Mr. Law then called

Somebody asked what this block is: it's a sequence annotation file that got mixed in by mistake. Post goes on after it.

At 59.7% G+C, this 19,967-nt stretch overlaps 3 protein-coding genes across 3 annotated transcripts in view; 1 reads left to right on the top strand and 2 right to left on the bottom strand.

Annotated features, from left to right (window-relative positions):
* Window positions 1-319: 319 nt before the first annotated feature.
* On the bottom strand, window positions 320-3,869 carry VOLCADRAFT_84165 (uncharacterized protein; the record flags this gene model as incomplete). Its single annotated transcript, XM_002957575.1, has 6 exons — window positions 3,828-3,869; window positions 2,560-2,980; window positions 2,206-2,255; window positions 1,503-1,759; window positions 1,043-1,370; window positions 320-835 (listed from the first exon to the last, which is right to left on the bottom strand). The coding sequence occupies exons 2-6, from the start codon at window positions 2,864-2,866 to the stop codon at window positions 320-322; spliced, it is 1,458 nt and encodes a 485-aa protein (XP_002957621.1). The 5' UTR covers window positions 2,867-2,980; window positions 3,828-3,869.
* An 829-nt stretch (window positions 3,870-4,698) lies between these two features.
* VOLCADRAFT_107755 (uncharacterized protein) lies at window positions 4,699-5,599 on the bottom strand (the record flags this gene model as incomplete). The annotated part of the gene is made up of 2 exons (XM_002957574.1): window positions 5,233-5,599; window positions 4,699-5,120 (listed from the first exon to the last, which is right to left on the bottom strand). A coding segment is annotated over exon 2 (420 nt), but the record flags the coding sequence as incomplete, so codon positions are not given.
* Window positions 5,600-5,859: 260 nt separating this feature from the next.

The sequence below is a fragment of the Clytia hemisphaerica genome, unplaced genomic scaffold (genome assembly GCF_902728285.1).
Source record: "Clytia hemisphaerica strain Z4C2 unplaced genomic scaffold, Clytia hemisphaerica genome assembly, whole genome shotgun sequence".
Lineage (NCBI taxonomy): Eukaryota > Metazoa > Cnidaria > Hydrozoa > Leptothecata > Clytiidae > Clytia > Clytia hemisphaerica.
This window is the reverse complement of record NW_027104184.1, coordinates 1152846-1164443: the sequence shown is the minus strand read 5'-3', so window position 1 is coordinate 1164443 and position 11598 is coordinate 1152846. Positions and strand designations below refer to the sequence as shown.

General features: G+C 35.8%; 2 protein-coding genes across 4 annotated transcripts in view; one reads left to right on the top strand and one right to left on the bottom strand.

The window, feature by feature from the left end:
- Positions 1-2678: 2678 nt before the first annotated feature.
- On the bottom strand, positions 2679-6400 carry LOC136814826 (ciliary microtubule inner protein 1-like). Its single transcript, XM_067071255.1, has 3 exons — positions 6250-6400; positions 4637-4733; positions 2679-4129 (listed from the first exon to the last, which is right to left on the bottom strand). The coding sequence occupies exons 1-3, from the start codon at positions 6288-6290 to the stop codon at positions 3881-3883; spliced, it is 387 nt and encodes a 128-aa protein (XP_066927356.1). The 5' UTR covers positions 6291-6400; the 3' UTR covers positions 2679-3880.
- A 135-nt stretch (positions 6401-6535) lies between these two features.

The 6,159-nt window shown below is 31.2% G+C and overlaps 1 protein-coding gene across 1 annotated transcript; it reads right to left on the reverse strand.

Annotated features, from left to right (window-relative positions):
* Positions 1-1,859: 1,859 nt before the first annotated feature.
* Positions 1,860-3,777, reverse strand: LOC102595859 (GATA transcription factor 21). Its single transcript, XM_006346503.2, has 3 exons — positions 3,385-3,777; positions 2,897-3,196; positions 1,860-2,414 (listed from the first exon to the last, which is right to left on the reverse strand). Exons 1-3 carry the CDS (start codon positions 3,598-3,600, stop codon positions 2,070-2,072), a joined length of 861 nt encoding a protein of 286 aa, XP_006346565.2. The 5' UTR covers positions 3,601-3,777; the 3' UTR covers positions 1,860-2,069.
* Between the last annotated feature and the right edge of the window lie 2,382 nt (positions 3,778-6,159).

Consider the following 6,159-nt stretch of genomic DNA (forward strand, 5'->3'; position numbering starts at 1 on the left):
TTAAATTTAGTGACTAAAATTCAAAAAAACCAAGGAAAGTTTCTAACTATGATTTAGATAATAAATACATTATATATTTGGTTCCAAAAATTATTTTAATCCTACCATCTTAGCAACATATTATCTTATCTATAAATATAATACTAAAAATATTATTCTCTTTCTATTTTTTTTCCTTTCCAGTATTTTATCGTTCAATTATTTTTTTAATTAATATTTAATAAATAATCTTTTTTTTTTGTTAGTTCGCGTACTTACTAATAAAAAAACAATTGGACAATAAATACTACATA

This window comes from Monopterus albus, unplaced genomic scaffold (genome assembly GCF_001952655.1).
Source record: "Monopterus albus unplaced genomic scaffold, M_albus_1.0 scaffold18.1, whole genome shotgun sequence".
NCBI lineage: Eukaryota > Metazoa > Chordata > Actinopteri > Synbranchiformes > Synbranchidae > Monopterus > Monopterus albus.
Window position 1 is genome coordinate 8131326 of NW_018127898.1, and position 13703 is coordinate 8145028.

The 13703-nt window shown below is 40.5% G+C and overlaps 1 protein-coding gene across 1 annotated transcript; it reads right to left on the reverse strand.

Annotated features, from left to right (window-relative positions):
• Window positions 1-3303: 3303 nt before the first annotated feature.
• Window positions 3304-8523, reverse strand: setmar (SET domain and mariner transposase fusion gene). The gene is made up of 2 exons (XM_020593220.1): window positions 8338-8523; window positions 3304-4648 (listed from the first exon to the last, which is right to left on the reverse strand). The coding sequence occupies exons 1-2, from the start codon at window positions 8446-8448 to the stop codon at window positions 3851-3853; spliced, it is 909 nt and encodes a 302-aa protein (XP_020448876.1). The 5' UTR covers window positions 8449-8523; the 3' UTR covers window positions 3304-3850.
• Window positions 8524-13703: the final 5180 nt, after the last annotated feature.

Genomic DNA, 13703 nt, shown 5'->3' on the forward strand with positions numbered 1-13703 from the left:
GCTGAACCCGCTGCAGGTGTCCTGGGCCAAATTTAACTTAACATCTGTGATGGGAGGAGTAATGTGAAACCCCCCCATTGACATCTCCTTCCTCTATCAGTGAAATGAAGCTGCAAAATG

Jesse Jones, the defendant, who said he was a farmer living at Knowle Hil [Middle Claydon]l.  Prosecutrix was his mother-in-law, or pretended to be.  He married her daughter in June, 1900.  She had left him on several occasions and gone to her mother’s house, and she and the two children were there now.  Prosecutrix had always tried to get his wife and children away from him, and Arthur Warr had too.  On the 7th February he sent a shilling’s-worth of bananas to the house.  He wrote on the parcel, “From their beloved father for my little children.” The parcel was taken in.  Half an hour later it came back with a little note.  About 6.40 he went towards prosecutrix’s house and stopped in the churchyard for a time.  He saw someone go through her garden door, and he thought it was some particular individual.  They went in through the back door.  He followed, but when he got there the door was fastened.  He tried it first and then went to the window and tried to get up to see, if he could, who was in there.  The window was about seven feet high, and his foot slipped, and so his stick slipped and came in contact with the window and broke it.  He denied that it was done wilfully.  He went and got a policeman and asked him to see if Arthur Warr was there. The policeman said “Leave it alone till after the Buckingham case is settled.”  It was not his children he wanted to see then, because they would be in bed.  It was the other fellow he was after.  They always took the children away when he went to look at them in the garden.  He did not touch the bell.  He did not know they had one.  He knocked with the knocker and pushed the front door.  He did kick the front door.  He wanted to get through it.  He would have got in at the window if he knew the other man was there.  He would have got in somehow.  He did not do any wilful damage …